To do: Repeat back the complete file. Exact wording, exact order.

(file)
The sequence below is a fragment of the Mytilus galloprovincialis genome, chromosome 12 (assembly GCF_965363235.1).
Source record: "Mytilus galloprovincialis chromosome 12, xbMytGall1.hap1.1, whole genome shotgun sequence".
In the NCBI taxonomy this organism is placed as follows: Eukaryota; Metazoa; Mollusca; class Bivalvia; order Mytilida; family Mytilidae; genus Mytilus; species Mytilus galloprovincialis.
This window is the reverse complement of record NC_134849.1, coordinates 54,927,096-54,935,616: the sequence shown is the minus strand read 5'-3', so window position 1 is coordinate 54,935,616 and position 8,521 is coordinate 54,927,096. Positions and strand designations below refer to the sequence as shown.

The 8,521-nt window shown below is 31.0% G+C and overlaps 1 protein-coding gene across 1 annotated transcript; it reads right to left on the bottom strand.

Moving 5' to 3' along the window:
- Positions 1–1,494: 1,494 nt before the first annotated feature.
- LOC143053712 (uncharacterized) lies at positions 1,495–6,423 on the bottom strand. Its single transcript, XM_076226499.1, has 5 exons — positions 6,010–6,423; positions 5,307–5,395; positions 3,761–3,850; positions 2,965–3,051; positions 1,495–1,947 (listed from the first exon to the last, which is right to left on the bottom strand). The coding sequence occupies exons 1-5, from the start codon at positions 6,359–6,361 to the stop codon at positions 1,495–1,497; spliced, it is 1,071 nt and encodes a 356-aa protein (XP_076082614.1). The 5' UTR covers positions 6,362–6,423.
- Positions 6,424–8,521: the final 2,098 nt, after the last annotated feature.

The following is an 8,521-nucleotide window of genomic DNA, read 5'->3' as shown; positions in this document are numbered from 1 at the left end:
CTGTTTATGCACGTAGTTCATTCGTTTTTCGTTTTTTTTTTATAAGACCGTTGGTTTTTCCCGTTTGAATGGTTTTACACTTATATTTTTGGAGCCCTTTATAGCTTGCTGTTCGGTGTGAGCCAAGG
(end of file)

The sequence below is a fragment of the Mytilus galloprovincialis genome, chromosome 12 (assembly GCF_965363235.1).
Source record: "Mytilus galloprovincialis chromosome 12, xbMytGall1.hap1.1, whole genome shotgun sequence".
In the NCBI taxonomy this organism is placed as follows: Eukaryota; Metazoa; Mollusca; class Bivalvia; order Mytilida; family Mytilidae; genus Mytilus; species Mytilus galloprovincialis.
This window is the reverse complement of record NC_134849.1, coordinates 54,927,096-54,935,616: the sequence shown is the minus strand read 5'-3', so window position 1 is coordinate 54,935,616 and position 8,521 is coordinate 54,927,096. Positions and strand designations below refer to the sequence as shown.

The 8,521-nt window shown below is 31.0% G+C and overlaps 1 protein-coding gene across 1 annotated transcript; it reads right to left on the bottom strand.

Moving 5' to 3' along the window:
- Positions 1–1,494: 1,494 nt before the first annotated feature.
- LOC143053712 (uncharacterized) lies at positions 1,495–6,423 on the bottom strand. Its single transcript, XM_076226499.1, has 5 exons — positions 6,010–6,423; positions 5,307–5,395; positions 3,761–3,850; positions 2,965–3,051; positions 1,495–1,947 (listed from the first exon to the last, which is right to left on the bottom strand). The coding sequence occupies exons 1-5, from the start codon at positions 6,359–6,361 to the stop codon at positions 1,495–1,497; spliced, it is 1,071 nt and encodes a 356-aa protein (XP_076082614.1). The 5' UTR covers positions 6,362–6,423.
- Positions 6,424–8,521: the final 2,098 nt, after the last annotated feature.

The following is an 8,521-nucleotide window of genomic DNA, read 5'->3' as shown; positions in this document are numbered from 1 at the left end:
CTGTTTATGCACGTAGTTCATTCGTTTTTCGTTTTTTTTTTATAAGACCGTTGGTTTTTCCCGTTTGAATGGTTTTACACTTATATTTTTGGAGCCCTTTATAGCTTGCTGTTCGGTGTGAGCCAAGG